In February 2014, the Food and Drug Administration (FDA) announced it is planning to update the Nutrition Facts label, the first changes since 2006 when information on trans fat was introduced. I thought this would be a great opportunity to touch base with Siri Zimmerman, MS, RD, CDE*. When I last talked with Siri, she offered some tips on reading food labels, so I wanted to get her thoughts on the proposed changes, as well as an update on her work in diabetes care.
When Siri was offered the position as Nutrition Educator at the Diabetes Partnership of Cleveland (then the Diabetes Association of Greater Cleveland) in 2009, her initial reaction was not what you might expect. “To be completely honest, I was horrified,” she confided. “Diabetes was a disease I really didn’t understand that well. I had friends with type 1, and my grandma had type 2 but I didn’t understand it that well. Yet I took the job anyway and it ended up being the best experience for me by far.”
That position also required Siri to serve as dietitian for the Partnership’s Camp Ho Mita Koda. “That was the most incredible thing to be a part of,” she said. “I worked with more than 250 kids living with type 1 for four summers. A lot of different issues came up, and being able to see them firsthand and actually being a part of the kids’ lives, versus just learning from textbooks or from people’s recall of what happened, I think that was probably one of the things that really solidified the idea that I wanted to become a diabetes educator and stay in this field.”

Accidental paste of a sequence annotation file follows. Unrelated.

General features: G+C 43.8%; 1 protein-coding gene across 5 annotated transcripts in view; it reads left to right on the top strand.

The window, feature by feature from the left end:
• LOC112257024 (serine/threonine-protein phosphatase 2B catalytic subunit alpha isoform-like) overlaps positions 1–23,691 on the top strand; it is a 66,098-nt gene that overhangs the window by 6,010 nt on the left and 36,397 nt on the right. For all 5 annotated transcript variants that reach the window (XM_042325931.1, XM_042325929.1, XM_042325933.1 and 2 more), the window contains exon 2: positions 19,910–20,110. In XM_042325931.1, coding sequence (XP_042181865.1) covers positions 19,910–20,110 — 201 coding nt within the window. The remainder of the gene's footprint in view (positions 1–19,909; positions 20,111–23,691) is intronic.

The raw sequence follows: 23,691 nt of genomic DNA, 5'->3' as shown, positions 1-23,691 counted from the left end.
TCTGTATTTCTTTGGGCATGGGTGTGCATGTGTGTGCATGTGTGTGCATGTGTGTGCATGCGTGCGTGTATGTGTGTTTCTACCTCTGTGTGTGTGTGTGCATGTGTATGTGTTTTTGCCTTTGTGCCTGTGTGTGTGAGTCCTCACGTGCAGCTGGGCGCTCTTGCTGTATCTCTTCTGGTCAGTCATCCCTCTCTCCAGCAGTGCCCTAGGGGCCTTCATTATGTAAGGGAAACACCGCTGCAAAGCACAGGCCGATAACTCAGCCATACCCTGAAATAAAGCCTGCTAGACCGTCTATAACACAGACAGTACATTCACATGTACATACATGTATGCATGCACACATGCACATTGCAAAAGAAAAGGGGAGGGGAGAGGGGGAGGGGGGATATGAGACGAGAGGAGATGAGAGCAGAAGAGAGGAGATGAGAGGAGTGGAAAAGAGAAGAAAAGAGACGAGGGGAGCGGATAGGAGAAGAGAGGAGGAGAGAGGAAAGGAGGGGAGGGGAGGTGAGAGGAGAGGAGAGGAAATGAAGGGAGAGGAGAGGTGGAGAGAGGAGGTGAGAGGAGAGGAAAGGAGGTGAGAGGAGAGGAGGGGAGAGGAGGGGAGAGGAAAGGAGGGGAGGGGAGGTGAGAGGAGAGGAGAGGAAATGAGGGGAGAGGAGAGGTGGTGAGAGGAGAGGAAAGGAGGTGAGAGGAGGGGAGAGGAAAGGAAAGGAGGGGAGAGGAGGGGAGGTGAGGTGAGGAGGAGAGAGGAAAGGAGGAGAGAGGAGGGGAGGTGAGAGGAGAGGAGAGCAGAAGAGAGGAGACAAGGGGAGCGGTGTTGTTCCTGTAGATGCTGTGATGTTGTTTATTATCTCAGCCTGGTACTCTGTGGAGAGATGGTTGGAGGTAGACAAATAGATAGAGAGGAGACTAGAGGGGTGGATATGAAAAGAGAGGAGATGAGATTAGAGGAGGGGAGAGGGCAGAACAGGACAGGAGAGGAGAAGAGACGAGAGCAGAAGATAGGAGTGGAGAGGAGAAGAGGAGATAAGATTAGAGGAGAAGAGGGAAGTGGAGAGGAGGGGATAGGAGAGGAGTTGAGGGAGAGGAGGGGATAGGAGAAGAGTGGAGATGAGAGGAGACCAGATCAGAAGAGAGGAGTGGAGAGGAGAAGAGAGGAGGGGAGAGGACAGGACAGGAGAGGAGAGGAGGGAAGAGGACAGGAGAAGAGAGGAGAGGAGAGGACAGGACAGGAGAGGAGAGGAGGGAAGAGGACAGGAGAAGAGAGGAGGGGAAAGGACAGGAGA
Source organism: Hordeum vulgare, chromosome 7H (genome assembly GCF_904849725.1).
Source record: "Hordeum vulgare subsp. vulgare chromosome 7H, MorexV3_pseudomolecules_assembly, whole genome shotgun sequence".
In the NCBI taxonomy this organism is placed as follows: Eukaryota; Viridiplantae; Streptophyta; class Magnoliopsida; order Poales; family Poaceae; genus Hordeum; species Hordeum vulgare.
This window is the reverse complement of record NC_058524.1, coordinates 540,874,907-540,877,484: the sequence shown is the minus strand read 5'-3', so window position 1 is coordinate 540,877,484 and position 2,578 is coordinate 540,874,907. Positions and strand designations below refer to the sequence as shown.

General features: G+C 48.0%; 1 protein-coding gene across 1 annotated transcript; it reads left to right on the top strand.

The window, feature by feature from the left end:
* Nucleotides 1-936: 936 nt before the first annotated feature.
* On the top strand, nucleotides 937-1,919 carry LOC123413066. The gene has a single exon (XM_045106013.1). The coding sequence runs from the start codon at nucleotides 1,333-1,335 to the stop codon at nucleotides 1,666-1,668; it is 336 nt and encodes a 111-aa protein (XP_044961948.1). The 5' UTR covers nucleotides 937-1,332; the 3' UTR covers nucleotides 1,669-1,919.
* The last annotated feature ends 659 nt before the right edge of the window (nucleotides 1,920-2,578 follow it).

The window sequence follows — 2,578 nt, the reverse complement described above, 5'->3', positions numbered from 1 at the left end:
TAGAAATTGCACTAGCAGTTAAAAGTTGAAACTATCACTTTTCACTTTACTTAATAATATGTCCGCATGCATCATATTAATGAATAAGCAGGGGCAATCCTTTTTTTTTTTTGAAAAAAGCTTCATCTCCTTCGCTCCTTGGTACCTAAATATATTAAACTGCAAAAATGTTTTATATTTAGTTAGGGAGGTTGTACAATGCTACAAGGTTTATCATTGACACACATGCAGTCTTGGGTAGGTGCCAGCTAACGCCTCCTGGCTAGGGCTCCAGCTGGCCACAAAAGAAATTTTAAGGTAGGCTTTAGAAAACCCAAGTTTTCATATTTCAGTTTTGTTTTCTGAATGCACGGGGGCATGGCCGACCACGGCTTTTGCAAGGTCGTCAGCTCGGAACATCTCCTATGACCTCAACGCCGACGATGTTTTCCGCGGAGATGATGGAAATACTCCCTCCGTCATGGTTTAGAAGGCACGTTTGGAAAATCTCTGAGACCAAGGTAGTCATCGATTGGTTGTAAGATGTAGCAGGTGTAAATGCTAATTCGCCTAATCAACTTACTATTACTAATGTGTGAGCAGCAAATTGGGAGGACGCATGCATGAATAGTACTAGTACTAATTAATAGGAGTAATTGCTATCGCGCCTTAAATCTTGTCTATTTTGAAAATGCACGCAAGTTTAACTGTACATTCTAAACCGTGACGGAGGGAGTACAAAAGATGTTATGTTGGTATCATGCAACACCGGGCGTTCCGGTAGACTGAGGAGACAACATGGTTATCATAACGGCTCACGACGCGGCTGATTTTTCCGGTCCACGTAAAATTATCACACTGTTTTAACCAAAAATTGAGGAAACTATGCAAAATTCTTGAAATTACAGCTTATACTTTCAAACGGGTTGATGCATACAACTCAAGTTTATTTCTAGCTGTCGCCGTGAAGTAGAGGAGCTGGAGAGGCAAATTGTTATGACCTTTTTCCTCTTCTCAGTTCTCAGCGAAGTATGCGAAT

Now Siri serves as Program Manager for the Diabetes Care Center for the Henry Ford Physician Network in Detroit, Mich. “My work is a little bit of everything,” she said. “It’s planning for the program. It’s curriculum development. It includes best practice updates for all the staff and mentoring them through any changes in education and American Diabetes Association guidelines. Every once in a while I get to sub in and teach a class or see patients for medical nutrition therapy if needed, but most of my work is administrative now.”
As a dietitian, Siri frequently fields questions about nutrition labels. “I think it’s at a point now where the labels are still very confusing,” she said. “For the lay person who is interested in health and trying to figure out what should be best for themselves and their families, it’s still a lot of information to process. This label that we have right now raises a lot of questions. Many people don’t know what nutrients to look at or they’re looking at the wrong thing or they’re confused by the percentages versus the grams. By cleaning up the label little by little, I think we’re going to get clearer information. That way, as educators, we’re going to be able to help the patient understand the label better.”
FDA has proposed several updates to hopefully address these and other concerns. Siri outlined some of the highlights:
A. The servings per container will be displayed more prominently, larger and bolded near the top of the label. This will include more realistic information to reflect the amounts people currently eat.
D. Instead of information on vitamins A and C, the label will list vitamin D and potassium, in addition to calcium and iron.
E. The label will include “Added Sugars” to help consumers identify how much sugar has been added to a product.
Once the rules are finalized, FDA proposes that the food industry be given two years to update their packaging.